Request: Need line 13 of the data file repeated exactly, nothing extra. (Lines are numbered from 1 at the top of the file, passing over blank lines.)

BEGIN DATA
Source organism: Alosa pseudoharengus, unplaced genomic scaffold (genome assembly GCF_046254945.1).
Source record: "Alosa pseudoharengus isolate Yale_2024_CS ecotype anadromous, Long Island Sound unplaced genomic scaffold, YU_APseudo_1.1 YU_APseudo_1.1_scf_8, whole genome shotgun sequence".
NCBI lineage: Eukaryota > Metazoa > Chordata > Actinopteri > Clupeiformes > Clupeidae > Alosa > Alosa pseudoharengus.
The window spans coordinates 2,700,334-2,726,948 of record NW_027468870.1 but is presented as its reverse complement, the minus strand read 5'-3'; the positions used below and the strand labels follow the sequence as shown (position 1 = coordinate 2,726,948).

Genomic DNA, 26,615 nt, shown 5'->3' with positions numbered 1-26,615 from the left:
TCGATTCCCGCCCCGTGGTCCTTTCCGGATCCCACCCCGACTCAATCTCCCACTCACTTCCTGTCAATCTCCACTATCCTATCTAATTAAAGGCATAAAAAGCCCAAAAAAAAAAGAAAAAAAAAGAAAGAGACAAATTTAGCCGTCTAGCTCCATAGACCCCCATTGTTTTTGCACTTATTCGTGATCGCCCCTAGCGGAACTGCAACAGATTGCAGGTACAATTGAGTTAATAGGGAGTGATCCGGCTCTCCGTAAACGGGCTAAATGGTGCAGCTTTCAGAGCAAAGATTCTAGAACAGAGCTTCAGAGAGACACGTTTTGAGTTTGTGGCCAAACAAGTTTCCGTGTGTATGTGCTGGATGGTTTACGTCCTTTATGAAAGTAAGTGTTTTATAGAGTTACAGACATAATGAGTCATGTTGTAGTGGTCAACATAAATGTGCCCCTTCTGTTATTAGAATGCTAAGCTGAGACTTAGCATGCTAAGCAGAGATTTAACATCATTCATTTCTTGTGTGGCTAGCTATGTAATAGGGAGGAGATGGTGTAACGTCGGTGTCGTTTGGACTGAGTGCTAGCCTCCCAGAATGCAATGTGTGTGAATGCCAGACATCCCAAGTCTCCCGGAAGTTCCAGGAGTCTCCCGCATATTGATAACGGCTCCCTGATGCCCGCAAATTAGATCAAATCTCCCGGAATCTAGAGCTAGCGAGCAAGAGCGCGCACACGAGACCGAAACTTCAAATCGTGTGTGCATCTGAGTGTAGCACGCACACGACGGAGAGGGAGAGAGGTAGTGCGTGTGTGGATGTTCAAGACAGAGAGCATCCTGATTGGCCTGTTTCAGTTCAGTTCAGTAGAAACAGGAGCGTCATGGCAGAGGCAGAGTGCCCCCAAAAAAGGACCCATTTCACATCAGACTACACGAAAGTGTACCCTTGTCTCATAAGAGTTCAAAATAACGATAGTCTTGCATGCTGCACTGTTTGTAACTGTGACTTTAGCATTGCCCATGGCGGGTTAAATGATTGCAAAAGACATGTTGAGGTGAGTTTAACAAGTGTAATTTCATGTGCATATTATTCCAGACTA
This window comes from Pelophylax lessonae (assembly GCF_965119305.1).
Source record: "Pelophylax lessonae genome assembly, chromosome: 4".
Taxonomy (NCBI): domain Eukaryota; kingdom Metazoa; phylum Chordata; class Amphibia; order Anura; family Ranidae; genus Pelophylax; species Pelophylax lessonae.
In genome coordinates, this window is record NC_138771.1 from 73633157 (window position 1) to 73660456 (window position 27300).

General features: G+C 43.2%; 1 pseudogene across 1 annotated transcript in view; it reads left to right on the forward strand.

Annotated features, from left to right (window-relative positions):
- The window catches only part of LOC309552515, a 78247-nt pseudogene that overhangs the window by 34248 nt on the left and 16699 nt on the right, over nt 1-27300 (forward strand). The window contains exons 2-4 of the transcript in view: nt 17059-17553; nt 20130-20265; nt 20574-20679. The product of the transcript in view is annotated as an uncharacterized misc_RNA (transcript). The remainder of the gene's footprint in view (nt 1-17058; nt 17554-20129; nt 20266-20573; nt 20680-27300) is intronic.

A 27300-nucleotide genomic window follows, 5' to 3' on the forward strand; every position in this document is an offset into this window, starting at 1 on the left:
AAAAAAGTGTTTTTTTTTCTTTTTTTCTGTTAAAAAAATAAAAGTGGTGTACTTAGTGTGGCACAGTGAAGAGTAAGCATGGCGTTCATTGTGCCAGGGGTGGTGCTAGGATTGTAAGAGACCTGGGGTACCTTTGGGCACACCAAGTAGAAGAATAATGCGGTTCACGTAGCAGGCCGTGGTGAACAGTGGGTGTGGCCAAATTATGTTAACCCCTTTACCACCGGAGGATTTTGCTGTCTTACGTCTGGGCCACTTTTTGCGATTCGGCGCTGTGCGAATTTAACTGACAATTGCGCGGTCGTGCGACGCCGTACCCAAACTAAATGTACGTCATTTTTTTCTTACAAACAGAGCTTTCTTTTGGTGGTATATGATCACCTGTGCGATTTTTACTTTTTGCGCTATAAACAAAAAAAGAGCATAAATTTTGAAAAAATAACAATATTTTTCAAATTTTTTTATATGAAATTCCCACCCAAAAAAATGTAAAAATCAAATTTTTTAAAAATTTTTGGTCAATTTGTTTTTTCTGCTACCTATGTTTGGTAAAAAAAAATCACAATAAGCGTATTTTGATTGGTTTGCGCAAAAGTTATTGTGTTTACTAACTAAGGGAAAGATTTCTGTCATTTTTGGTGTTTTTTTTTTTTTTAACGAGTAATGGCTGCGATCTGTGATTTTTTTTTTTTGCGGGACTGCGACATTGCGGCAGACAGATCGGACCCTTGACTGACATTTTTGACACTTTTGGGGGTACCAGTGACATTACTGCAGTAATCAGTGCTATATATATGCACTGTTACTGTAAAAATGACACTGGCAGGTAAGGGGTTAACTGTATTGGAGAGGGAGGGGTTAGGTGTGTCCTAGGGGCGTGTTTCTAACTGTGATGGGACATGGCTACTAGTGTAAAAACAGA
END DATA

- The window catches only part of LOC309552515, a 78247-nt pseudogene that overhangs the window by 34248 nt on the left and 16699 nt on the right, over nt 1-27300 (forward strand). The window contains exons 2-4 of the transcript in view: nt 17059-17553; nt 20130-20265; nt 20574-20679. The product of the transcript in view is annotated as an uncharacterized misc_RNA (transcript). The remainder of the gene's footprint in view (nt 1-17058; nt 17554-20129; nt 20266-20573; nt 20680-27300) is intronic.